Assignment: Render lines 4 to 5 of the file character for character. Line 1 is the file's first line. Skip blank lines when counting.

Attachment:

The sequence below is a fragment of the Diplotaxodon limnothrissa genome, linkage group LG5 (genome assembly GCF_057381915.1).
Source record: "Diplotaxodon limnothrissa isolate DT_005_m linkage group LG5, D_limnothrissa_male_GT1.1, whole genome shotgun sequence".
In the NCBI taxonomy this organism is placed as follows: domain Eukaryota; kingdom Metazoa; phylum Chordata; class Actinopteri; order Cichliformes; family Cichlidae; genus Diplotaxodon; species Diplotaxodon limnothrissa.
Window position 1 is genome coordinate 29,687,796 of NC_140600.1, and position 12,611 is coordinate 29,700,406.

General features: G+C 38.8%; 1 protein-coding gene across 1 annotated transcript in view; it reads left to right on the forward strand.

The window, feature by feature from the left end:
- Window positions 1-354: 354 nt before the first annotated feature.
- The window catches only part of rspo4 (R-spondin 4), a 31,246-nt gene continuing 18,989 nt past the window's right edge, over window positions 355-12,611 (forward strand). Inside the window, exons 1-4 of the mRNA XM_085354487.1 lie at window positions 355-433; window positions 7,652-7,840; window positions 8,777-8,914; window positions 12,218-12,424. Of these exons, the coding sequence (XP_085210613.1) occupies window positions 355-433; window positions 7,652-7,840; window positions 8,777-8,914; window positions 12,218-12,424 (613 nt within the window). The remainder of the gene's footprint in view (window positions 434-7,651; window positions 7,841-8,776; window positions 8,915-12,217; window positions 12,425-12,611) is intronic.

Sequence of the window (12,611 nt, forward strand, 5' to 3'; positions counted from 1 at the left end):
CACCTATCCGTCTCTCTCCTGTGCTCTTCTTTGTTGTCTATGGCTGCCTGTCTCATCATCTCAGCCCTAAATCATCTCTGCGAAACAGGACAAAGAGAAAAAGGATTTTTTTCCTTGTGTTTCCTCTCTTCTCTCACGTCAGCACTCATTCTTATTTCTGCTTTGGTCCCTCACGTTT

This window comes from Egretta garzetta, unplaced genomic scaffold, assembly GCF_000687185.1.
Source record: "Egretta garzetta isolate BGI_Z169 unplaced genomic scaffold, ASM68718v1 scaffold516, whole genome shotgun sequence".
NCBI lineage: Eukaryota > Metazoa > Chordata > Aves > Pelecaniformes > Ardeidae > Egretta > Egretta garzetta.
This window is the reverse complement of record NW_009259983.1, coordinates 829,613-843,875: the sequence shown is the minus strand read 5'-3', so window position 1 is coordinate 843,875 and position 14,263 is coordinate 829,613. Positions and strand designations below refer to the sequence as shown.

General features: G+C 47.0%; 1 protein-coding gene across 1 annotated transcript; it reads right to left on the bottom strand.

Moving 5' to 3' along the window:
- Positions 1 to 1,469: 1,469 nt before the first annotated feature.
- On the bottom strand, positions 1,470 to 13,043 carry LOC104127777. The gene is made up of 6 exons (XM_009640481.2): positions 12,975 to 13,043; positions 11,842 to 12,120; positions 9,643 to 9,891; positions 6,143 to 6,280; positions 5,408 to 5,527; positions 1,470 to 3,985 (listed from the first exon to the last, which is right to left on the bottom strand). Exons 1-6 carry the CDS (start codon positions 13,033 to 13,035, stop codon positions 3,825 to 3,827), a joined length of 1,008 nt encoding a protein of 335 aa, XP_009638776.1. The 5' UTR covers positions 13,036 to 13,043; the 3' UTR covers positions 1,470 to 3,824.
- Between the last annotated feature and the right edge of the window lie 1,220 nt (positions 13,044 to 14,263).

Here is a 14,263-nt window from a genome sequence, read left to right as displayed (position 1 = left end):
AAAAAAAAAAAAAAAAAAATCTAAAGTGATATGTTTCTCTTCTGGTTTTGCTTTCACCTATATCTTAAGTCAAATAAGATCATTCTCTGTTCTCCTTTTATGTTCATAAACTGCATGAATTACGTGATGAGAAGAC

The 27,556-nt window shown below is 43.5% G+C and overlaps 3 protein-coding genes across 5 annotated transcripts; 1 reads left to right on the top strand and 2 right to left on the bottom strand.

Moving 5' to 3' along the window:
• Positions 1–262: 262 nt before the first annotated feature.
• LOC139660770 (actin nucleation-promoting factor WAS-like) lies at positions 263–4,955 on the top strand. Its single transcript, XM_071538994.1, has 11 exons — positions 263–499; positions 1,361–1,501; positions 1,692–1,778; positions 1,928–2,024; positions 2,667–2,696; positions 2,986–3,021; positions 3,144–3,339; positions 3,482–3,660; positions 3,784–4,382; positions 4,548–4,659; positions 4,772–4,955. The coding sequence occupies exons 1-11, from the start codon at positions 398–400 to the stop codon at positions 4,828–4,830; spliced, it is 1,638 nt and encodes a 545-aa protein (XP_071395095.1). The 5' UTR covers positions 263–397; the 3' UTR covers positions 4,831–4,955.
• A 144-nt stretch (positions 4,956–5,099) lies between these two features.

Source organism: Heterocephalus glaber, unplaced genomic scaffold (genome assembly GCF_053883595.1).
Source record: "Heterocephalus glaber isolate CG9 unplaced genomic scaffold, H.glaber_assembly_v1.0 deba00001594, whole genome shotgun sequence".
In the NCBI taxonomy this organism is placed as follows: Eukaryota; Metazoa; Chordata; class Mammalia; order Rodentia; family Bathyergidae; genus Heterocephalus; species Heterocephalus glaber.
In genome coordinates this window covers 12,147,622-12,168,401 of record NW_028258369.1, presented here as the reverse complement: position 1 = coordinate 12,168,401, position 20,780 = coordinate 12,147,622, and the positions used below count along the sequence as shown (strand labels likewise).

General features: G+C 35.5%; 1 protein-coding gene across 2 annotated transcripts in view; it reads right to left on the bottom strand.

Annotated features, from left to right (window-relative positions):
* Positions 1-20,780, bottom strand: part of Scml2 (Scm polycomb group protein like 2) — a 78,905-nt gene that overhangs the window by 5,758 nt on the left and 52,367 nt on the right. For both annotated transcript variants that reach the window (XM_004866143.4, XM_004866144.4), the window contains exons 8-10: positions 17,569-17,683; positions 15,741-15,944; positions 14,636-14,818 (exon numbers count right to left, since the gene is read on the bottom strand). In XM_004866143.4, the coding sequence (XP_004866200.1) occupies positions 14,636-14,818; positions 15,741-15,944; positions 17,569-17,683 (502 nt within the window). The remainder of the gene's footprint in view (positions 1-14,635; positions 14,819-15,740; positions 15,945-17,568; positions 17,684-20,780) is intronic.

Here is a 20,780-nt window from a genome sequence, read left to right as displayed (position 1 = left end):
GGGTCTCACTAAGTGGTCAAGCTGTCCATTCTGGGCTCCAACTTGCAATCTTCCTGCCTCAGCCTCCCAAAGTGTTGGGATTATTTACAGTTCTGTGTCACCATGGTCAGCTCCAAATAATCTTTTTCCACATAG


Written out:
Window position 1 is genome coordinate 29,687,796 of NC_140600.1, and position 12,611 is coordinate 29,700,406.

General features: G+C 38.8%; 1 protein-coding gene across 1 annotated transcript in view; it reads left to right on the forward strand.